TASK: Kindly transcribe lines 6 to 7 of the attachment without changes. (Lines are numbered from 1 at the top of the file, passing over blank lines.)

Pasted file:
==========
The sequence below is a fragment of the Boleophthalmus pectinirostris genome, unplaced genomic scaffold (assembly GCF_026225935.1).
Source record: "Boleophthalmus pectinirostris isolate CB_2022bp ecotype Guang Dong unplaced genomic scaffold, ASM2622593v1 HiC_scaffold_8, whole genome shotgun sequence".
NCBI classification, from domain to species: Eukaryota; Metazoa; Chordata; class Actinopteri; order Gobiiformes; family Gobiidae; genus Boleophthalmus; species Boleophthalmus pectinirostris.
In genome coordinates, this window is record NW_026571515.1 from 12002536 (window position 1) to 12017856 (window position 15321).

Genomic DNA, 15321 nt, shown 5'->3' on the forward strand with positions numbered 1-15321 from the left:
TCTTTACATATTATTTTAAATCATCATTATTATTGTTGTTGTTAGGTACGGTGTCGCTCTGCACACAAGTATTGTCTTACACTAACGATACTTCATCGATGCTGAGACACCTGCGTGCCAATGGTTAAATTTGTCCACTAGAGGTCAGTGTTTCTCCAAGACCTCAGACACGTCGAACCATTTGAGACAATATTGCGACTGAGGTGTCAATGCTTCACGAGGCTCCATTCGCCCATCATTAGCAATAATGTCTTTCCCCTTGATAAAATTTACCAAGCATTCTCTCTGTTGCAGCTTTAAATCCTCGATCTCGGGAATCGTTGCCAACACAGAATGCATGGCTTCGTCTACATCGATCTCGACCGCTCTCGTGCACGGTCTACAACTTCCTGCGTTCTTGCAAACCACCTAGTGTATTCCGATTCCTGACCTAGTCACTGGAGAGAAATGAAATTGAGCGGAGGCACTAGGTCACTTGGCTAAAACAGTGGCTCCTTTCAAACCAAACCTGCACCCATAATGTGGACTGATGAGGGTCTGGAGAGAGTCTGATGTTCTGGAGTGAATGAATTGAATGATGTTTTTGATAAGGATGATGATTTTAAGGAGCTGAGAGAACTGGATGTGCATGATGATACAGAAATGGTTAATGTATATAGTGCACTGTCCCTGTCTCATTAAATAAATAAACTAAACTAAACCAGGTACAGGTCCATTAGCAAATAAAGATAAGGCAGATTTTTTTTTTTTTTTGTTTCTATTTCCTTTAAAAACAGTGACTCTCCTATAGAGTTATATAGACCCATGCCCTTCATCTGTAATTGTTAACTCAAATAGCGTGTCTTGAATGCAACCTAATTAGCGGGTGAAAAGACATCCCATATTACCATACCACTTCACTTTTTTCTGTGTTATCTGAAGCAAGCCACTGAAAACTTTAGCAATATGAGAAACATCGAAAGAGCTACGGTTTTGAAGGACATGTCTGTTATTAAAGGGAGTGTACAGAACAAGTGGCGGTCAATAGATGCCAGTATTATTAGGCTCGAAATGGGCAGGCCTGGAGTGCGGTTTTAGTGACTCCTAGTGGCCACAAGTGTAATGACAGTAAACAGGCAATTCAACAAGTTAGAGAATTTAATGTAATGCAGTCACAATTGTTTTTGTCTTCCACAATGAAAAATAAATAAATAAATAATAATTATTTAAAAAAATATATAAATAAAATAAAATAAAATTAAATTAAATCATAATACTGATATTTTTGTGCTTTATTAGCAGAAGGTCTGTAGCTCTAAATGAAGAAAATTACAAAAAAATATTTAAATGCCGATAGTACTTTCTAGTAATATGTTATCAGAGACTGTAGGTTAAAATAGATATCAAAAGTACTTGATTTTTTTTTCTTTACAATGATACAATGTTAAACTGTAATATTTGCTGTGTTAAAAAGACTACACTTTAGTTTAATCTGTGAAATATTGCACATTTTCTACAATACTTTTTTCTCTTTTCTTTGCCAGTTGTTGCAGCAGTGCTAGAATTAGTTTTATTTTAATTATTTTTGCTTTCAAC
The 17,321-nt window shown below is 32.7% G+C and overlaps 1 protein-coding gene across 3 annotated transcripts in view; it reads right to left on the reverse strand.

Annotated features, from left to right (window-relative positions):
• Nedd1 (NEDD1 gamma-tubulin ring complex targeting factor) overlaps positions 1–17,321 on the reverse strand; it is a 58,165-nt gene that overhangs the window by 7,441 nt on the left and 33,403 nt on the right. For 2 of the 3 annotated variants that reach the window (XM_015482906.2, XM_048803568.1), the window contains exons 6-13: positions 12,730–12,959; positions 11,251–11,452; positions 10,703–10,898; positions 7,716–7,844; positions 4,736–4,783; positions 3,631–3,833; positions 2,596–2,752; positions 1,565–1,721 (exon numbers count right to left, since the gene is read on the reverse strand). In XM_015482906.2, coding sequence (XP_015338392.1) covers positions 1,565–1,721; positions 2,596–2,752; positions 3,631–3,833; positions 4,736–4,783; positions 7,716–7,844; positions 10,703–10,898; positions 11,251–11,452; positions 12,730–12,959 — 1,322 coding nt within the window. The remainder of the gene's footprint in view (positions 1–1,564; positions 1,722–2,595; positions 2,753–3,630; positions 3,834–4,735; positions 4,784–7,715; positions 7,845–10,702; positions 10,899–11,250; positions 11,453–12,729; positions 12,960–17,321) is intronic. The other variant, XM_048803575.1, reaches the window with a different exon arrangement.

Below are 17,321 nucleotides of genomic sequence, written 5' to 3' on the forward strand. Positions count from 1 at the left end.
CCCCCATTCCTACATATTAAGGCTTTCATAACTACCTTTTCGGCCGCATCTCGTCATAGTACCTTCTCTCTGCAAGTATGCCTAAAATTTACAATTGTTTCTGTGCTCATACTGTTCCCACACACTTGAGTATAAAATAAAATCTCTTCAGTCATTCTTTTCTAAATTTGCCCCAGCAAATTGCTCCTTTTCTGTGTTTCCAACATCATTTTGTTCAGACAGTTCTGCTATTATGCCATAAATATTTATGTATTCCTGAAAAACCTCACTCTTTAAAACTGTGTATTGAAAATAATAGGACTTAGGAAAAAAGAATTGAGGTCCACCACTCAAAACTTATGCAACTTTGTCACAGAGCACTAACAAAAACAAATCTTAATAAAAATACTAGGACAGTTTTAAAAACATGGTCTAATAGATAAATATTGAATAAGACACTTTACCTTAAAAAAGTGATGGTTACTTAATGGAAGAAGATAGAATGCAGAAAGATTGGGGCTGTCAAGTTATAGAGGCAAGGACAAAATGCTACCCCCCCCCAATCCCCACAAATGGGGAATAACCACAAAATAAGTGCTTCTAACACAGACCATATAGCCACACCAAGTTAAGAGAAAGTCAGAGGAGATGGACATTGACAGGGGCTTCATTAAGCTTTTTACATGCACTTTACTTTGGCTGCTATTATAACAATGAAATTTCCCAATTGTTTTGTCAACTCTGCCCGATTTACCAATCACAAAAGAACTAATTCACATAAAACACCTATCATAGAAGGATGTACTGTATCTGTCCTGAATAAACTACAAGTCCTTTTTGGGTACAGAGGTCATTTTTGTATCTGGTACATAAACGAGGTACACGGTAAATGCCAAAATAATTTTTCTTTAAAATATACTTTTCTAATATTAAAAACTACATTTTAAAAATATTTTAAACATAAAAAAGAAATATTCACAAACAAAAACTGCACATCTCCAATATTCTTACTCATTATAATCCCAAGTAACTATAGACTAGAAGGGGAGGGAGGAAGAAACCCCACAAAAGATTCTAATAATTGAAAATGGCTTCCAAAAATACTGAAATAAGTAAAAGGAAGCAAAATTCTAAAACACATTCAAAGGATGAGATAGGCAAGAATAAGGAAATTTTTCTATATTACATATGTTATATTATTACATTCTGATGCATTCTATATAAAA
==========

TCTTTACATATTATTTTAAATCATCATTATTATTGTTGTTGTTAGGTACGGTGTCGCTCTGCACACAAGTATTGTCTTACACTAACGATACTTCATCGATGCTGAGACACCTGCGTGCCAATGGTTAAATTTGTCCACTAGAGGTCAGTGTTTCTCCAAGACCTCAGACACGTCGAACCATTTGAGACAATATTGCGACTGAGGTGTCAATGCTTCACGAGGCTCCATTCGCCCATCATTAGCAATAATGTCTTTCCCCTTGATAAAATTTACCAAGCATTCTCTCTGTTGCAGCTTTAAATCCTCGATCTCGGGAATCGTTGCCAACACAGAATGCATGGCTTCGTCTACATCGATCTCGACCGCTCTCGTGCACGGTCTACAACTTCCTGCGTTCTTGCAAACCACCTAGTGTATTCCGATTCCTGACCTAGTCACTGGAGAGAAATGAAATTGAGCGGAGGCACTAGGTCACTTGGCTAAAACAGTGGCTCCTTTCAAACCAAACCTGCACCCATAATGTGGACTGATGAGGGTCTGGAGAGAGTCTGATGTTCTGGAGTGAATGAATTGAATGATGTTTTTGATAAGGATGATGATTTTAAGGAGCTGAGAGAACTGGATGTGCATGATGATACAGAAATGGTTAATGTATATAGTGCACTGTCCCTGTCTCATTAAATAAATAAACTAAACTAAACCAGGTACAGGTCCATTAGCAAATAAAGATAAGGCAGATTTTTTTTTTTTTTTGTTTCTATTTCCTTTAAAAACAGTGACTCTCCTATAGAGTTATATAGACCCATGCCCTTCATCTGTAATTGTTAACTCAAATAGCGTGTCTTGAATGCAACCTAATTAGCGGGTGAAAAGACATCCCATATTACCATACCACTTCACTTTTTTCTGTGTTATCTGAAGCAAGCCACTGAAAACTTTAGCAATATGAGAAACATCGAAAGAGCTACGGTTTTGAAGGACATGTCTGTTATTAAAGGGAGTGTACAGAACAAGTGGCGGTCAATAGATGCCAGTATTATTAGGCTCGAAATGGGCAGGCCTGGAGTGCGGTTTTAGTGACTCCTAGTGGCCACAAGTGTAATGACAGTAAACAGGCAATTCAACAAGTTAGAGAATTTAATGTAATGCAGTCACAATTGTTTTTGTCTTCCACAATGAAAAATAAATAAATAAATAATAATTATTTAAAAAAATATATAAATAAAATAAAATAAAATTAAATTAAATCATAATACTGATATTTTTGTGCTTTATTAGCAGAAGGTCTGTAGCTCTAAATGAAGAAAATTACAAAAAAATATTTAAATGCCGATAGTACTTTCTAGTAATATGTTATCAGAGACTGTAGGTTAAAATAGATATCAAAAGTACTTGATTTTTTTTTCTTTACAATGATACAATGTTAAACTGTAATATTTGCTGTGTTAAAAAGACTACACTTTAGTTTAATCTGTGAAATATTGCACATTTTCTACAATACTTTTTTCTCTTTTCTTTGCCAGTTGTTGCAGCAGTGCTAGAATTAGTTTTATTTTAATTATTTTTGCTTTCAAC
The 17,321-nt window shown below is 32.7% G+C and overlaps 1 protein-coding gene across 3 annotated transcripts in view; it reads right to left on the reverse strand.